Spinal pseudomeningoceles and cerebrospinal fluid fistulas

Full access

Spinal pseudomeningoceles and cerebrospinal fluid (CSF) fistulas are rare extradural collections of CSF that result following a breach in the dural–arachnoid layer. They may occur due to an incidental durotomy, during intradural surgery, or from trauma or congenital abnormality. The majority are iatrogenic and occur in the posterior lumbar region following surgery. Although they are often asymptomatic, they may cause low-back pain, headaches, and even nerve root entrapment. Leakage of CSF from the wound may cause a fistulous tract, which is a conduit for infection and should be repaired immediately.

Diagnosis can be confirmed on clinical examination or imaging studies including magnetic resonance imaging, computerized tomography myelography, and radionuclide myelography. Treatment must be specific to each patient because the timing, size, symptoms, and location of the dural breach all affect the choice of therapy. Nonsurgical methods may be used, but more frequently operative repair is required.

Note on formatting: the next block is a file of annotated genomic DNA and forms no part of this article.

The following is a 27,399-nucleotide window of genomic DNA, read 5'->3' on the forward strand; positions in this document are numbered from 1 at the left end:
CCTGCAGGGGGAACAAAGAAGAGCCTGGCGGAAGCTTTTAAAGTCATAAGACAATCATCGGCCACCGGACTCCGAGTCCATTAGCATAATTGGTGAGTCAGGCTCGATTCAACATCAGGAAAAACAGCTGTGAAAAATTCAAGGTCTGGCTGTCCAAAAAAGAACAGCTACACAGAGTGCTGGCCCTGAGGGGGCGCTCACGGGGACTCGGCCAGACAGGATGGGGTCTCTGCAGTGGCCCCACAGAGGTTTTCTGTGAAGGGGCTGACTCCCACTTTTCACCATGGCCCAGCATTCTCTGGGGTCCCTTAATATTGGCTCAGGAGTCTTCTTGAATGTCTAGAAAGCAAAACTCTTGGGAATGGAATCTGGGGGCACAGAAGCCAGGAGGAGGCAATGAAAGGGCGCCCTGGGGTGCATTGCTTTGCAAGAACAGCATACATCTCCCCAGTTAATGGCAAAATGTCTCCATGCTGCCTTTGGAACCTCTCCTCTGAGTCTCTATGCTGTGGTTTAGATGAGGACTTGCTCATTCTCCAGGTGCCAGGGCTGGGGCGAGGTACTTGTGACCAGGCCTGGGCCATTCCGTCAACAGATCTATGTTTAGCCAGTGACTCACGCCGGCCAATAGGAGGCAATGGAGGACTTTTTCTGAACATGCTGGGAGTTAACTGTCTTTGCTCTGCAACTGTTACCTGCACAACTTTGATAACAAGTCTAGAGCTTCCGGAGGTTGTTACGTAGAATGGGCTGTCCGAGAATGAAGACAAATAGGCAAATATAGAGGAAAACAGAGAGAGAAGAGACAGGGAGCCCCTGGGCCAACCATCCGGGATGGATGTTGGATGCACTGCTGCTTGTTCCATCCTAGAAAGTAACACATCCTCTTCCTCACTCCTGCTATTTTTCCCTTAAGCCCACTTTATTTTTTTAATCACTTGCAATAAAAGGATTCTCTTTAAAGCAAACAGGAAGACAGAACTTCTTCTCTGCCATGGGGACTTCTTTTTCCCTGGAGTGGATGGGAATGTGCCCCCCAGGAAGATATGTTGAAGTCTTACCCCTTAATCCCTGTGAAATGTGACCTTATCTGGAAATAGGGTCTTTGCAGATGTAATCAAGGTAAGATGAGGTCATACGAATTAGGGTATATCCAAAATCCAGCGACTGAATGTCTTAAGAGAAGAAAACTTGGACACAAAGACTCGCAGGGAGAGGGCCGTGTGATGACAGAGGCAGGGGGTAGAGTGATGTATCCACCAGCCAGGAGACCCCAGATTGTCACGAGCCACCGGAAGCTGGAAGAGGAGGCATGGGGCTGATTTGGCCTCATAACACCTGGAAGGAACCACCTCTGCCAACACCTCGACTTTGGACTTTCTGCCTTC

In this article, the authors review the diagnosis and treatment of spinal pseudomeningoceles and CSF fistulas.

Abbreviation used in this paper:CSF = cerebrospinal fluid.

If the inline PDF is not rendering correctly, you can download the PDF file here.

Article Information

Address reprint requests to: Charles L. Branch, Jr., M.D., Department of Neurosurgery Wake Forest University School of Medicine, Winston-Salem, North Carolina 27157-1029. email: cbranch@wfubmc.edu.

© AANS, except where prohibited by US copyright law.




All Time Past Year Past 30 Days
Abstract Views 0 0 0
Full Text Views 304 304 51
PDF Downloads 399 399 139
EPUB Downloads 0 0 0


Google Scholar